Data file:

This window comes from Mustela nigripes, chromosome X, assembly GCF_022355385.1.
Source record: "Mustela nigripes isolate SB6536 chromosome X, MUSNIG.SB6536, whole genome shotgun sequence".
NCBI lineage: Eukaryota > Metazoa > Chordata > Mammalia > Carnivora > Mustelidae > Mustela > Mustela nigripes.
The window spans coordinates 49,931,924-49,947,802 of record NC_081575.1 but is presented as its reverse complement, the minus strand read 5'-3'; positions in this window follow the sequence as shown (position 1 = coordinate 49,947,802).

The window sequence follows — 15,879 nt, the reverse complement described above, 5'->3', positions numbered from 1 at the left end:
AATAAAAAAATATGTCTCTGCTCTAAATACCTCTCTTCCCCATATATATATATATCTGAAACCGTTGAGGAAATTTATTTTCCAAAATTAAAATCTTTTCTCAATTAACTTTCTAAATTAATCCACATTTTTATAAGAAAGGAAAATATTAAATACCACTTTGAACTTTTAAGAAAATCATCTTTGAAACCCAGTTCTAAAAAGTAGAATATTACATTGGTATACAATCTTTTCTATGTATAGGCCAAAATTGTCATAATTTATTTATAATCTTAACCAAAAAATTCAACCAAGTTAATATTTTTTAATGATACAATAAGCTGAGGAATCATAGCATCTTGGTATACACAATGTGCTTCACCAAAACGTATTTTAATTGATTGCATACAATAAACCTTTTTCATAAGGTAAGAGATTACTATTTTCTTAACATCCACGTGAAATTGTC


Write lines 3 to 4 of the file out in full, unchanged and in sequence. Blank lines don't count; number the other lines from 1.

NCBI lineage: Eukaryota > Metazoa > Chordata > Mammalia > Carnivora > Mustelidae > Mustela > Mustela nigripes.
The window spans coordinates 49,931,924-49,947,802 of record NC_081575.1 but is presented as its reverse complement, the minus strand read 5'-3'; positions in this window follow the sequence as shown (position 1 = coordinate 49,947,802).